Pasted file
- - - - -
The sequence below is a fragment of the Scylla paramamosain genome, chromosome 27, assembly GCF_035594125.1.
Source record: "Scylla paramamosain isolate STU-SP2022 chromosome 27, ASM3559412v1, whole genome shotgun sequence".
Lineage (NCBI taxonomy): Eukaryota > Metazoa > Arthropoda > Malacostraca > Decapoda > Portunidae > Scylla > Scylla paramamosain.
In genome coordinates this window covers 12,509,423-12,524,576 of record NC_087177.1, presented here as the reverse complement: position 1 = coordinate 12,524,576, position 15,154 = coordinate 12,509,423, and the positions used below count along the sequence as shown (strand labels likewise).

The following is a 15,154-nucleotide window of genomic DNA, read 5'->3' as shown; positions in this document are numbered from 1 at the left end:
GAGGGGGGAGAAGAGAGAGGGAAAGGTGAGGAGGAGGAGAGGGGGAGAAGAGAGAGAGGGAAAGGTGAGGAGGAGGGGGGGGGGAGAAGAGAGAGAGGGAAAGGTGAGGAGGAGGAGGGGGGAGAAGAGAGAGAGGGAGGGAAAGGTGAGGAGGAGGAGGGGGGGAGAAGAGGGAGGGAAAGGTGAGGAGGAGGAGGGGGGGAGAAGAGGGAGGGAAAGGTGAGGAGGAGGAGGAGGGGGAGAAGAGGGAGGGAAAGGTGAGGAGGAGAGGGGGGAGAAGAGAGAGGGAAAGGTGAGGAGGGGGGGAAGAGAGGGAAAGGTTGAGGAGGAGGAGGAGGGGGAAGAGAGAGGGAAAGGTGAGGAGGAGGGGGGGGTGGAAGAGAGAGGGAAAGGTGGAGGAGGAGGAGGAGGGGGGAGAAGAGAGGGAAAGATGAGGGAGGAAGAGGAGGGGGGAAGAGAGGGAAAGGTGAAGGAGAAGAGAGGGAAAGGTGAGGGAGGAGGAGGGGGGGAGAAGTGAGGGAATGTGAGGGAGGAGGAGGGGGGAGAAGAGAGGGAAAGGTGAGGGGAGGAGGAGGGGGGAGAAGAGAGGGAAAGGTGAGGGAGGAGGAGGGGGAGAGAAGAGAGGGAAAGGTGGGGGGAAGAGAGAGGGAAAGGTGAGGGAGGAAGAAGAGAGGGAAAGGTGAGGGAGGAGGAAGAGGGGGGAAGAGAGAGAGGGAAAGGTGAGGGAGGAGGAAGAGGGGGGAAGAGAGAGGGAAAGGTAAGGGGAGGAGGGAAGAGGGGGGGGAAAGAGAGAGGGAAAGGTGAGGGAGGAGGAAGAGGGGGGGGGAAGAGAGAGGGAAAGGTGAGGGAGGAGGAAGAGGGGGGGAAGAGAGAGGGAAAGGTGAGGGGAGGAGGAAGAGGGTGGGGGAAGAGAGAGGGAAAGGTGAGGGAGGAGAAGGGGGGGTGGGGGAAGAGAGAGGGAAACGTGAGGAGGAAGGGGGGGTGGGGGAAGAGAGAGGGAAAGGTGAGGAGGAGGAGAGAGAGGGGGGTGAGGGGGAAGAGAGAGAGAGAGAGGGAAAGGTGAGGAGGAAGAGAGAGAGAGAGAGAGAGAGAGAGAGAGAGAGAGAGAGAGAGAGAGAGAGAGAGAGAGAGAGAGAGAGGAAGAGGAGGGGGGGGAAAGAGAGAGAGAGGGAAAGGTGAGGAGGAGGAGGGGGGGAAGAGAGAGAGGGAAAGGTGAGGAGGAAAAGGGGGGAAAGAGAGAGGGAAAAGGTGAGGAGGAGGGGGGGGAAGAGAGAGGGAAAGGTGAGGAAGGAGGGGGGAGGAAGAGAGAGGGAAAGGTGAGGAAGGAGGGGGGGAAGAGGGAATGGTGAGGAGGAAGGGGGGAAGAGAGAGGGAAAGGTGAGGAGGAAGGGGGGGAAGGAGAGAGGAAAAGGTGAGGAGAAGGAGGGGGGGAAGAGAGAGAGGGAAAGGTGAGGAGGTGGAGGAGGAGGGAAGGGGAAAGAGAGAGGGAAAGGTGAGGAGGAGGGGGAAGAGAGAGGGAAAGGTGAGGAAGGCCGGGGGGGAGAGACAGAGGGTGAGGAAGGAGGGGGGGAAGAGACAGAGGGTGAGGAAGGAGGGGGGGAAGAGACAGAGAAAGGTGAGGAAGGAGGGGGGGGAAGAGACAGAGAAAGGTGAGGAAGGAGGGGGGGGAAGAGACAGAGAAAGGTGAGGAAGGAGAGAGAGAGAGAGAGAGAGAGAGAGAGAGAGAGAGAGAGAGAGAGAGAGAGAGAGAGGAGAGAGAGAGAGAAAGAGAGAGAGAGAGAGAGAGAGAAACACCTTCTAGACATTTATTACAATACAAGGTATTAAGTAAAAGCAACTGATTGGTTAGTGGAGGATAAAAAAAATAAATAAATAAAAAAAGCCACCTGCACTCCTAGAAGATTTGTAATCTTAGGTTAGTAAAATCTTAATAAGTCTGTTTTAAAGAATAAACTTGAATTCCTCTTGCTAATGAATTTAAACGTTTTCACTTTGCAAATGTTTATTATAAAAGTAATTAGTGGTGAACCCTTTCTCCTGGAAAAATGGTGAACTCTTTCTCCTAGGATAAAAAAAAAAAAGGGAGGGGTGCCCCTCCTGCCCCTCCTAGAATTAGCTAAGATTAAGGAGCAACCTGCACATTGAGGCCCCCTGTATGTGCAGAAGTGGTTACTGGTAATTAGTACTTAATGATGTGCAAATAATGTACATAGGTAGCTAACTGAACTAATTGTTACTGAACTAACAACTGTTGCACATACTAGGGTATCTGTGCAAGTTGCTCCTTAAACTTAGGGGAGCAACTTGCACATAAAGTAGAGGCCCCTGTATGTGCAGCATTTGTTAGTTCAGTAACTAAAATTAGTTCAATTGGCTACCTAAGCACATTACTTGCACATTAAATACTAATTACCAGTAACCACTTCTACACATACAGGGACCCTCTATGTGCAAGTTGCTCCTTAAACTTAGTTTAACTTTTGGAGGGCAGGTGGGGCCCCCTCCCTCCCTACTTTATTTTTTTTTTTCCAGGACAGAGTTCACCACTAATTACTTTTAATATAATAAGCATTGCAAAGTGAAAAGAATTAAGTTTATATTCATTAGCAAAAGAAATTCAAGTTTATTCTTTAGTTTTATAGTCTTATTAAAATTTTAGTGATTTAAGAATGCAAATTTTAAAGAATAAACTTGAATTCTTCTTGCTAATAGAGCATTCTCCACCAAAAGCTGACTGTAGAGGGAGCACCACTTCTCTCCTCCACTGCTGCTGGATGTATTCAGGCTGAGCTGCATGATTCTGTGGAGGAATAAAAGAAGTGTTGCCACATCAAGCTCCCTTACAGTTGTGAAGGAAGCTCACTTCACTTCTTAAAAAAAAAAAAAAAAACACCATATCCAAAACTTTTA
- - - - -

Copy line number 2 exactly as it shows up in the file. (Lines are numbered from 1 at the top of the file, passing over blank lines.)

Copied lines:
Source record: "Scylla paramamosain isolate STU-SP2022 chromosome 27, ASM3559412v1, whole genome shotgun sequence".